Cine-film projection : a practical manual for users of all types of 16-mm. and narrow gauge film pro (1952)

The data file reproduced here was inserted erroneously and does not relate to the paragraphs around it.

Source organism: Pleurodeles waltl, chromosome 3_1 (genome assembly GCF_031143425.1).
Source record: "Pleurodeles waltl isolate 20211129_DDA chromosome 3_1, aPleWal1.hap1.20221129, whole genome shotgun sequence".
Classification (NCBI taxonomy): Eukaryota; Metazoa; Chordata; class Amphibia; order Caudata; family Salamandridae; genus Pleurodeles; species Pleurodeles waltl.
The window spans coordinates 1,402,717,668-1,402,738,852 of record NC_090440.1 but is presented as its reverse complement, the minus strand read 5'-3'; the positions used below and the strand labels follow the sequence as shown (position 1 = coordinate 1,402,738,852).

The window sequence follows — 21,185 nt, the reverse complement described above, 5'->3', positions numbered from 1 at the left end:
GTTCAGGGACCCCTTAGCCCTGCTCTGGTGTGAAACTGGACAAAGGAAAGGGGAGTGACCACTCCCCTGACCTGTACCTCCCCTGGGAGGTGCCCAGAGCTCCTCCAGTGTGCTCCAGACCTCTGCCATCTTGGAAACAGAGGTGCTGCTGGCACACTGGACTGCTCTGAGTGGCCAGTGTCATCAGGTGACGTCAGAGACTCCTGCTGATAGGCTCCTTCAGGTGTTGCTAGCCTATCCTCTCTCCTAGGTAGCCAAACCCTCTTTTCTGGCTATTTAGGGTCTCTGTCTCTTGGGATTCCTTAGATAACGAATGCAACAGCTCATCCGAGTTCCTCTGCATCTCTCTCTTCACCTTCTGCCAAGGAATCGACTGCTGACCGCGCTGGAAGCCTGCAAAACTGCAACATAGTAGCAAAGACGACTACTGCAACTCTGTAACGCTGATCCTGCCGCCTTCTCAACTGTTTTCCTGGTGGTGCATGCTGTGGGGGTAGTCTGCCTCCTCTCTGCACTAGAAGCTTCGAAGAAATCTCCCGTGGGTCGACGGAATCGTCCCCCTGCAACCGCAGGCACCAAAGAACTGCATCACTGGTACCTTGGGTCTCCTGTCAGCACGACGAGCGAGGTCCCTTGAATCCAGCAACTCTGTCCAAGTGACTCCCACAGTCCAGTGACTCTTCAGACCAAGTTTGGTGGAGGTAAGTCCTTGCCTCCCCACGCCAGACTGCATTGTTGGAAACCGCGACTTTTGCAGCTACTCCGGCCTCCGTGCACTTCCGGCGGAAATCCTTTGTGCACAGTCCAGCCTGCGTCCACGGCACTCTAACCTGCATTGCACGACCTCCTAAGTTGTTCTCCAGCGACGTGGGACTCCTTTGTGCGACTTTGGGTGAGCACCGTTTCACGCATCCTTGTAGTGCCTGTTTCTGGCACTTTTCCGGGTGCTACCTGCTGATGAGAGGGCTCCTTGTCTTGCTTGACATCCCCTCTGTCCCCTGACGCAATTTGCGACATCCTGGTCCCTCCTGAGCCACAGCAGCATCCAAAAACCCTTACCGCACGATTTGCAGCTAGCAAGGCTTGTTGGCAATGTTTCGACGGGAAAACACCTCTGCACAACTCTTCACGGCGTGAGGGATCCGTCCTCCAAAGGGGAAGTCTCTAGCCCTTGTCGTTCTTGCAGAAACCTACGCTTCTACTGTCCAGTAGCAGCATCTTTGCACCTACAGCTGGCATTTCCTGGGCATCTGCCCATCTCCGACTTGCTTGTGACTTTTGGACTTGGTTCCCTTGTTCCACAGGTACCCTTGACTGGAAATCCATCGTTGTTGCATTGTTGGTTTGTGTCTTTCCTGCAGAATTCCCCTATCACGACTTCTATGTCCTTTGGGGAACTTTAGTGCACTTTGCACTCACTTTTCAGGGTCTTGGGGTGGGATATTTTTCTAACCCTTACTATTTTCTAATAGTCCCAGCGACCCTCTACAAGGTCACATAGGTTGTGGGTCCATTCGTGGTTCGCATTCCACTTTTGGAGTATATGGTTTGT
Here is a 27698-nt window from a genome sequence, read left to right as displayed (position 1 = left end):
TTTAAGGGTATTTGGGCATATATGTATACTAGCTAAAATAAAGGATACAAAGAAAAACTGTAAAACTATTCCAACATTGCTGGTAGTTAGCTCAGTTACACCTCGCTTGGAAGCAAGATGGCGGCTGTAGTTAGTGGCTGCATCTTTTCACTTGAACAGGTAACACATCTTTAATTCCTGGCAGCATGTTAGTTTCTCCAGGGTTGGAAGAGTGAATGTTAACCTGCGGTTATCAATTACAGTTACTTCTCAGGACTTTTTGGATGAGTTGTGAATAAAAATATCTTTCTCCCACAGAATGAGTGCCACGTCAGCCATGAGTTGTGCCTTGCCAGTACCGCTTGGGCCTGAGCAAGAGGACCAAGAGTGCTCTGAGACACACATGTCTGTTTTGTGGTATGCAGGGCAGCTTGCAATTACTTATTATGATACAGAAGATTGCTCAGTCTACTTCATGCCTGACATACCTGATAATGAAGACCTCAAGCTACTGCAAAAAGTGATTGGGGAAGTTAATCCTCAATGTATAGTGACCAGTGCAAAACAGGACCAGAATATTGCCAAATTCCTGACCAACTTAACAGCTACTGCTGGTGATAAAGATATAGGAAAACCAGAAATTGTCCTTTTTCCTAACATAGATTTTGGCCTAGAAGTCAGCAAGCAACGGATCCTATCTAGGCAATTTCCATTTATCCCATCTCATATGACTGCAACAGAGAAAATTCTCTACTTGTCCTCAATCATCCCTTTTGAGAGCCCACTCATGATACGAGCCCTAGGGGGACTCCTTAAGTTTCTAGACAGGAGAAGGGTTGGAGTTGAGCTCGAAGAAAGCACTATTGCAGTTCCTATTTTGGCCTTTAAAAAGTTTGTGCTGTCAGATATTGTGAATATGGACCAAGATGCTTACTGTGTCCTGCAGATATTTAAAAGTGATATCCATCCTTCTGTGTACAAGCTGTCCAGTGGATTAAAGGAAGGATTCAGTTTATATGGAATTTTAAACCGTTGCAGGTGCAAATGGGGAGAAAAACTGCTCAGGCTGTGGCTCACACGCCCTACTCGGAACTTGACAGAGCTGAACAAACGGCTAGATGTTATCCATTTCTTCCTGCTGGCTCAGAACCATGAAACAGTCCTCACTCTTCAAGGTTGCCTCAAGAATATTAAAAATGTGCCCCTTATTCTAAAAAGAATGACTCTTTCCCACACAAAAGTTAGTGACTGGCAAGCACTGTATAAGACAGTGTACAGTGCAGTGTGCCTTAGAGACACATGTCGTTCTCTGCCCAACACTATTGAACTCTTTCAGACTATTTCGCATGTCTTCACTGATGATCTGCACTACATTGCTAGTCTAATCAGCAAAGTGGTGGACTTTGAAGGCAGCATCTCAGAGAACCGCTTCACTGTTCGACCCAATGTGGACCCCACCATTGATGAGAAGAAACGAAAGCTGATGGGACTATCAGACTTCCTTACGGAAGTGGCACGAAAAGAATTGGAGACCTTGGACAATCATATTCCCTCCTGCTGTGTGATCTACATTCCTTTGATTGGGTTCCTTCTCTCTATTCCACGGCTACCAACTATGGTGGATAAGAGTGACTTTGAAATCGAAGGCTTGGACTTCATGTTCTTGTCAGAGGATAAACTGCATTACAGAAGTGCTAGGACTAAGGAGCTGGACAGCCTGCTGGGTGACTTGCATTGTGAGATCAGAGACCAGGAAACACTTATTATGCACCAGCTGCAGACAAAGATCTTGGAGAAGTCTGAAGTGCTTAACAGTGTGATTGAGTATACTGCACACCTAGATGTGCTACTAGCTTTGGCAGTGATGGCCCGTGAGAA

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Films and Film Care Cleaning Films The great advantage which narrow-gauge film has over 35-mm. is that it will not easily burn, but it may still be easily damaged by heat, and therefore requires just as much care as the highly inflammable stock. Narrow-gauge films are made from a material usually called cellulose acetate, but this describes the base only, and does not include the emulsion, delicately coated on the picture side of the film. The film may also be treated with a special hardening process, and on top of this may receive a coating of protective wax. Films which have been so treated may be used for about 400 shows before being scrapped, but although this is possible very few of them are ever in a fit condition for the 400th show, having been severely mishandled by a series of operators who should have used a little more care, but didn't. The utmost care must be taken of the films in your possession, and at all times you must guard them against the possibility of damage. Never handle them with oily hands, keep them covered to prevent dust from settling on them, and never place them near a radiator or fire. Films which have become dirty or oily may be cleaned with carbon tetrachloride, or with a proper film cleaning-fluid, of which there are several on the market. Saliva should not be used, as it invariably removes the picture! In cleaning, the film should be passed through a cloth moistened with the cleaning-fluid, but this should be done very slowly to allow the film to dry before being wound onto the spool. 60